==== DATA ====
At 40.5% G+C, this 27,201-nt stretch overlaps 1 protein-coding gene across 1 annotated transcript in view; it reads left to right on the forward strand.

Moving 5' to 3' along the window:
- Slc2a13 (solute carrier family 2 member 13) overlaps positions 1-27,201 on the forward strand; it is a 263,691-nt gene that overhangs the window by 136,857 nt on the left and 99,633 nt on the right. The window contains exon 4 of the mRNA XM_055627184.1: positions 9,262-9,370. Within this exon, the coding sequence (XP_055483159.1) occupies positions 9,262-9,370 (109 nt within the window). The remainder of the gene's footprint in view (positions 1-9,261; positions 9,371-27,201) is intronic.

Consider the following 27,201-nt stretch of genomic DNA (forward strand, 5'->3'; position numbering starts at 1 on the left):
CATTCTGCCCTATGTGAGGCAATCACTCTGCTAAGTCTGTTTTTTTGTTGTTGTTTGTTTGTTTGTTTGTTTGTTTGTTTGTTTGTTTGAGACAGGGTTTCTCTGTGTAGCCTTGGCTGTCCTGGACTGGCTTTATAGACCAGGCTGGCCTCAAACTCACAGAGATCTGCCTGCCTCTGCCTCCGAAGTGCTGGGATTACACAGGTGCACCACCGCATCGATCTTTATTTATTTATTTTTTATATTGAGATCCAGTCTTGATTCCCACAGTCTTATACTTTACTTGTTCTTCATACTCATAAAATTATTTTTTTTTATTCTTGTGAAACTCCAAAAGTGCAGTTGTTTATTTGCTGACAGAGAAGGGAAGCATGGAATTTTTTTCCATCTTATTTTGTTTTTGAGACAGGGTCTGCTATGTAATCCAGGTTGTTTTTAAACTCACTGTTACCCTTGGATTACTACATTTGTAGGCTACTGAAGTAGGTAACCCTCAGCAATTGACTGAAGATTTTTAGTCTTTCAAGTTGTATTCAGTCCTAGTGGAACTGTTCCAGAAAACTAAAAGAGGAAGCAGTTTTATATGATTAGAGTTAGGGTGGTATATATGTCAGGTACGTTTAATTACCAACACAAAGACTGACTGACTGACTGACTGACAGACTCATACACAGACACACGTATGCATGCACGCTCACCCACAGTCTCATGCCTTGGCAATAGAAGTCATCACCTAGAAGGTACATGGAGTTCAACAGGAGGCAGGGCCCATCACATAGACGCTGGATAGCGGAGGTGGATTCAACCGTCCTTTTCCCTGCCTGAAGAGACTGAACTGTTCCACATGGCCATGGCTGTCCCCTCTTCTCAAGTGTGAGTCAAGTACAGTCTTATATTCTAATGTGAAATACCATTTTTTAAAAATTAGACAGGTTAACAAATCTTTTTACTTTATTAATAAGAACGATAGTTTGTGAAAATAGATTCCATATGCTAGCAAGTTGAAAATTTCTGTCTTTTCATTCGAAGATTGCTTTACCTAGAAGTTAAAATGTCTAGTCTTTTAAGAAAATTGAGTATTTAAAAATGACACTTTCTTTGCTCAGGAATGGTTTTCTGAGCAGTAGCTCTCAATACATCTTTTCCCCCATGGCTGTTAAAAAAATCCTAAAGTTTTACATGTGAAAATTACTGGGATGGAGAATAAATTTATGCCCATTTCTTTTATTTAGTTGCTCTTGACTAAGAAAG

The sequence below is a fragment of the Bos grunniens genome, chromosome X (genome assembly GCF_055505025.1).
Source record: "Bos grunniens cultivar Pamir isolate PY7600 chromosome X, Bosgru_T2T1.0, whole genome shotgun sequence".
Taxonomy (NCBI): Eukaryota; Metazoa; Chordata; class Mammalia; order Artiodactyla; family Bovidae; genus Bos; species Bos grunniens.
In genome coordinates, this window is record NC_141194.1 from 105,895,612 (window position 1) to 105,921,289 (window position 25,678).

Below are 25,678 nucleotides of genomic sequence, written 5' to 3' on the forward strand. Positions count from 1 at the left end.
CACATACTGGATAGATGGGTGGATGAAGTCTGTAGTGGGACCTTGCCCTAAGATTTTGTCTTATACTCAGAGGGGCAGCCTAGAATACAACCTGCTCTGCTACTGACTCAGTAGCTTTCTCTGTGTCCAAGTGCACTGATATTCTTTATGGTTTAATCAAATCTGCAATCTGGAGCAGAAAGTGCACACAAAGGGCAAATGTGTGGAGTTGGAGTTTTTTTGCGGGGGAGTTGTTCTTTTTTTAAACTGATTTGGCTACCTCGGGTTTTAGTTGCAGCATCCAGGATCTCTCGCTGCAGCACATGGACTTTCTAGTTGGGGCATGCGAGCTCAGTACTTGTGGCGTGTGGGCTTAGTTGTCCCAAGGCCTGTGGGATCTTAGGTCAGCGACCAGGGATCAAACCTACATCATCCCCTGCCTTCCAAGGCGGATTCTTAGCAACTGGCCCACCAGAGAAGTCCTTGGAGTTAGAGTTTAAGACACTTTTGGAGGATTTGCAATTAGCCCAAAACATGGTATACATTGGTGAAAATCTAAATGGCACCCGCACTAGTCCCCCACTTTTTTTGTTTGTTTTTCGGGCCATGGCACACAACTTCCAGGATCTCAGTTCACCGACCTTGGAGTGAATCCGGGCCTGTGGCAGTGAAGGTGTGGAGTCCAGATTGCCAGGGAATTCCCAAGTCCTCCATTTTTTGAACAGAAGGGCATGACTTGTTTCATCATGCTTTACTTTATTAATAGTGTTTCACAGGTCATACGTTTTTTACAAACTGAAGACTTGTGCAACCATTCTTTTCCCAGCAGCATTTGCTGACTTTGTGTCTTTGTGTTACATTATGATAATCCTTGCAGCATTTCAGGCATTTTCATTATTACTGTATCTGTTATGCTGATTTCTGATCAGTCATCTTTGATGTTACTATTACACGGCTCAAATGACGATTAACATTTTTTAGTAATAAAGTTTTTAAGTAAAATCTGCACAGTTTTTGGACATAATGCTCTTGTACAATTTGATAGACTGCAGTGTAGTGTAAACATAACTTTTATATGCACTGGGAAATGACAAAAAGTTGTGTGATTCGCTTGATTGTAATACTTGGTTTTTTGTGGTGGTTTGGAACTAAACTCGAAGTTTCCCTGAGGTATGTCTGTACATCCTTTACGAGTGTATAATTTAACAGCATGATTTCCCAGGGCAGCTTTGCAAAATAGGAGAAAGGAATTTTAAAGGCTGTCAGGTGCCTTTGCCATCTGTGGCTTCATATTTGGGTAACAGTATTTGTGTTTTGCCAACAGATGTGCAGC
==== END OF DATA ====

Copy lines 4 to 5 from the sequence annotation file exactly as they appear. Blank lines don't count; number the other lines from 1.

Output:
Consider the following 27,201-nt stretch of genomic DNA (forward strand, 5'->3'; position numbering starts at 1 on the left):
CATTCTGCCCTATGTGAGGCAATCACTCTGCTAAGTCTGTTTTTTTGTTGTTGTTTGTTTGTTTGTTTGTTTGTTTGTTTGTTTGTTTGAGACAGGGTTTCTCTGTGTAGCCTTGGCTGTCCTGGACTGGCTTTATAGACCAGGCTGGCCTCAAACTCACAGAGATCTGCCTGCCTCTGCCTCCGAAGTGCTGGGATTACACAGGTGCACCACCGCATCGATCTTTATTTATTTATTTTTTATATTGAGATCCAGTCTTGATTCCCACAGTCTTATACTTTACTTGTTCTTCATACTCATAAAATTATTTTTTTTTATTCTTGTGAAACTCCAAAAGTGCAGTTGTTTATTTGCTGACAGAGAAGGGAAGCATGGAATTTTTTTCCATCTTATTTTGTTTTTGAGACAGGGTCTGCTATGTAATCCAGGTTGTTTTTAAACTCACTGTTACCCTTGGATTACTACATTTGTAGGCTACTGAAGTAGGTAACCCTCAGCAATTGACTGAAGATTTTTAGTCTTTCAAGTTGTATTCAGTCCTAGTGGAACTGTTCCAGAAAACTAAAAGAGGAAGCAGTTTTATATGATTAGAGTTAGGGTGGTATATATGTCAGGTACGTTTAATTACCAACACAAAGACTGACTGACTGACTGACTGACAGACTCATACACAGACACACGTATGCATGCACGCTCACCCACAGTCTCATGCCTTGGCAATAGAAGTCATCACCTAGAAGGTACATGGAGTTCAACAGGAGGCAGGGCCCATCACATAGACGCTGGATAGCGGAGGTGGATTCAACCGTCCTTTTCCCTGCCTGAAGAGACTGAACTGTTCCACATGGCCATGGCTGTCCCCTCTTCTCAAGTGTGAGTCAAGTACAGTCTTATATTCTAATGTGAAATACCATTTTTTAAAAATTAGACAGGTTAACAAATCTTTTTACTTTATTAATAAGAACGATAGTTTGTGAAAATAGATTCCATATGCTAGCAAGTTGAAAATTTCTGTCTTTTCATTCGAAGATTGCTTTACCTAGAAGTTAAAATGTCTAGTCTTTTAAGAAAATTGAGTATTTAAAAATGACACTTTCTTTGCTCAGGAATGGTTTTCTGAGCAGTAGCTCTCAATACATCTTTTCCCCCATGGCTGTTAAAAAAATCCTAAAGTTTTACATGTGAAAATTACTGGGATGGAGAATAAATTTATGCCCATTTCTTTTATTTAGTTGCTCTTGACTAAGAAAG